Volume 2, Issue 1 | January 2021
Progress Inside the Project
Preparing Technicians for the Future of Work project continues to develop regional partnerships with its most recent convening for the Texas Gulf Coast Region. This convening was a series of virtual meetings held in the Fall of 2020 and brought together representatives from Gulf Coast employers, education institutions, and non-profit workforce development organizations.

The Center for Occupational Research and Development (CORD), the project’s host institution, partnered with San Jacinto College in Pasadena, Texas and the Greater Houston Partnership to convene the three, 90-minute Zoom meetings. Each session concentrated on one of the three categories of cross-cutting skills that the project has identified as essential for technicians to understand in the future.

  • Business Knowledge and Processes
  • Advanced Digital Literacy
  • Data Knowledge and Analysis
Led by San Jacinto College, this group of Gulf Coast regional representatives continues to meet in 2021 as they delve further into the critical cross-cutting skills as they relate to their their specific sectors and industry and discuss strategies to integrate these into education. Read more about this.
Seeking Subject Matter Experts
  • Advanced Manufacturing
  • Agricultural & Environmental
  • Biological & Chemical
  • Data Science
  • Engineering
  • Information & Security
  • Micro & Nanotechnologies
Industry Connection
Honda Talent Manager Suggests Educators Add IT Skills & Data Analysis to Industrial Maintenance Programs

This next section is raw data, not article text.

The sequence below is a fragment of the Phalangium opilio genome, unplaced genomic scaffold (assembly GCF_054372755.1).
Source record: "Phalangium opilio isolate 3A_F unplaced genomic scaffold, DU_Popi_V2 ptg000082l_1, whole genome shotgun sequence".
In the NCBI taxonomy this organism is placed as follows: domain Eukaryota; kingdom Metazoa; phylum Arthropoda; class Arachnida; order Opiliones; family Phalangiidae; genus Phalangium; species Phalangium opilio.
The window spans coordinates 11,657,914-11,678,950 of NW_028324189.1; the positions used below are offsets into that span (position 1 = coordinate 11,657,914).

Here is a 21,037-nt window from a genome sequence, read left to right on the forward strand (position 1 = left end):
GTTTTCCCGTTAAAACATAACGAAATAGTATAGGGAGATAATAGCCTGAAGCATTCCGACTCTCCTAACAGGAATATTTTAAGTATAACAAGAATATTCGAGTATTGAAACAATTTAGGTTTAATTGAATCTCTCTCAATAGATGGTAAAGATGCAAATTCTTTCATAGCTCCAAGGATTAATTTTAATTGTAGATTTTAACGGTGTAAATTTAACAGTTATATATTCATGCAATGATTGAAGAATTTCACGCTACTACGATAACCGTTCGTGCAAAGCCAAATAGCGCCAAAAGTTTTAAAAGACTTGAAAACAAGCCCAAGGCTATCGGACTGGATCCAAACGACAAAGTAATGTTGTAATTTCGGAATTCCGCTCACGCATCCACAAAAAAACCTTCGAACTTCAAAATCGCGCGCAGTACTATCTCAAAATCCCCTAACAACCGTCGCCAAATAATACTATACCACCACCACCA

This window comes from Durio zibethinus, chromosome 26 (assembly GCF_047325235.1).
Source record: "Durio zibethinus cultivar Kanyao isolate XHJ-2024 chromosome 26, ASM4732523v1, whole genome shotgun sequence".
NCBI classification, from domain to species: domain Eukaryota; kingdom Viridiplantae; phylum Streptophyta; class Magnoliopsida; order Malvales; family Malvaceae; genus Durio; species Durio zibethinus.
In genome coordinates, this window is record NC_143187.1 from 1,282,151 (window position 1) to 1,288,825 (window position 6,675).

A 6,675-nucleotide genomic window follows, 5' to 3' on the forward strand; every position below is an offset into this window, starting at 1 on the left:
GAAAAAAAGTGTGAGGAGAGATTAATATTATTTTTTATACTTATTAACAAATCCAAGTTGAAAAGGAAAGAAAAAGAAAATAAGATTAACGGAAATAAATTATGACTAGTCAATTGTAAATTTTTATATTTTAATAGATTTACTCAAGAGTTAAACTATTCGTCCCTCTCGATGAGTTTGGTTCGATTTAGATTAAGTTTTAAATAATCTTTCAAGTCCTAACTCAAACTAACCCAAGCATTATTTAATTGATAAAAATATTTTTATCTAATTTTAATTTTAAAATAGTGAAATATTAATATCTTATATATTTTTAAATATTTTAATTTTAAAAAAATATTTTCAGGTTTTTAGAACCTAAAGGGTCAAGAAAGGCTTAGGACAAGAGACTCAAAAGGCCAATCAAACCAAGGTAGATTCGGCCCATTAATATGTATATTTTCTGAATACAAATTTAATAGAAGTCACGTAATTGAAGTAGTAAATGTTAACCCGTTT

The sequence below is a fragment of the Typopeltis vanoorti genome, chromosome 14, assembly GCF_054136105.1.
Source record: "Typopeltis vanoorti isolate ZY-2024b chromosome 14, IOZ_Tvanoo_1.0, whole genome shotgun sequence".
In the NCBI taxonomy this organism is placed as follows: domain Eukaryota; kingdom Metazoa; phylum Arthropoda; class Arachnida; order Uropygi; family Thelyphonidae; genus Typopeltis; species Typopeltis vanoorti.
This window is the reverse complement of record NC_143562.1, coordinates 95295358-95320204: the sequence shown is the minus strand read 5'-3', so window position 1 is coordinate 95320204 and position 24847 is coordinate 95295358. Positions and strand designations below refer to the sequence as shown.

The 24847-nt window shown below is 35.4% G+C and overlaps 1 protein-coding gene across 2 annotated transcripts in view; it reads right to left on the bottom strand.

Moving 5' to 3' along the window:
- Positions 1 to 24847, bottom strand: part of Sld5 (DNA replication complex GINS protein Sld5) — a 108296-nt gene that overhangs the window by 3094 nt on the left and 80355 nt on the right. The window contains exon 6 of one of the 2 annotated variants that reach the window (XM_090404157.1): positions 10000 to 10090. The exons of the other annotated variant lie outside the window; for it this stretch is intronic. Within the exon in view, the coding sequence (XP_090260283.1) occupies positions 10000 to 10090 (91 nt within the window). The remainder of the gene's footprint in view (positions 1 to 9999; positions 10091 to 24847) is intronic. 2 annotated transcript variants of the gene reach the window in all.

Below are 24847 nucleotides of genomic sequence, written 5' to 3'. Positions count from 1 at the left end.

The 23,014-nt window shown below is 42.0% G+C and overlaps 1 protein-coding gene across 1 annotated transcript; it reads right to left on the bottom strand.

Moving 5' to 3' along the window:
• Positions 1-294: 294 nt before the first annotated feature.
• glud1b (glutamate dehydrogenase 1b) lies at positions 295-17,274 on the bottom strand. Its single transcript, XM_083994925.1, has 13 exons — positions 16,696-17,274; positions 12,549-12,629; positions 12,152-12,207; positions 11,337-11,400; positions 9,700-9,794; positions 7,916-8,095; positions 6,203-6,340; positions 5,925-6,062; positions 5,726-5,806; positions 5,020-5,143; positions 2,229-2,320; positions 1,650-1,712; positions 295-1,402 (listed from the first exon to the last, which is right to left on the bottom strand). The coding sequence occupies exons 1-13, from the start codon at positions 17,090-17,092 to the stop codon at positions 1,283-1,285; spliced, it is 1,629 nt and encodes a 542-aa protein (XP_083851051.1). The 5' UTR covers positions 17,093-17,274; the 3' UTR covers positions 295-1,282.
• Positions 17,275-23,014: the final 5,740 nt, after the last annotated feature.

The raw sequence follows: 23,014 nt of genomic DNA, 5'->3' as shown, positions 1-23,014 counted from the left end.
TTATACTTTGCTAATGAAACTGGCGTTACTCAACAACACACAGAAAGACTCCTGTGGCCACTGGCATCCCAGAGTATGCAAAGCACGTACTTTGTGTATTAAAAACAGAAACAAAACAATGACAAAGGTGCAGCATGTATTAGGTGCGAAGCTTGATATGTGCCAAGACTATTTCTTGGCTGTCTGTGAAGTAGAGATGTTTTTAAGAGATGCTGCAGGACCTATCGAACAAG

Scot McLemore, manager of Talent Acquisition and Deployment at American Honda Motor Company, Inc., places technology trends in two categories: 1) technological advances specific to the products being manufactured and 2) Industry 4.0, particularly the internet of things (IoT). To prepare technicians for advancements in both categories, he suggests educators integrate information technology (IT) basics into traditional industrial maintenance programs.

“What’s important is that those graduates have a fundamental understanding of networked systems. What are IP addresses? How do I change an IP address? So as they are plugging their laptops into manufacturing devices, they have a fundamental understanding of how those things work. That’s what I’d like to see happen. I think that’s where programs are going to need to head. Because we talk about ‘Smart Factory’ and the network systems within industrial operations, and that’s where everything is headed.” Continue reading.

By Madeline Patton
Employer Prizes Supply Chain Technician With
Strong Troubleshooting Skills 
Featured Resources
Creating an Education for Industry 4.0
In this article learn about the how the the COVID-19 pandemic has accelerated the future of the learn-and-work ecosystem. Programs like Work+ are being innovated to address it head-on and create an experience in which learning and working are synergetic.
National Center for Supply Chain Automation Offers Educational Resources
The National Center for Supply Chain Automation has launched new website with industry and educational resources including including a resource library, certification programs, and a list of of colleges.
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Disclaimer: This material is based upon work supported by the National Science Foundation under NSF DUE #1839567. Any opinions, findings, and conclusions or recommendations expressed in this material are those of the author(s) and do not necessarily reflect the views of the National Science Foundation.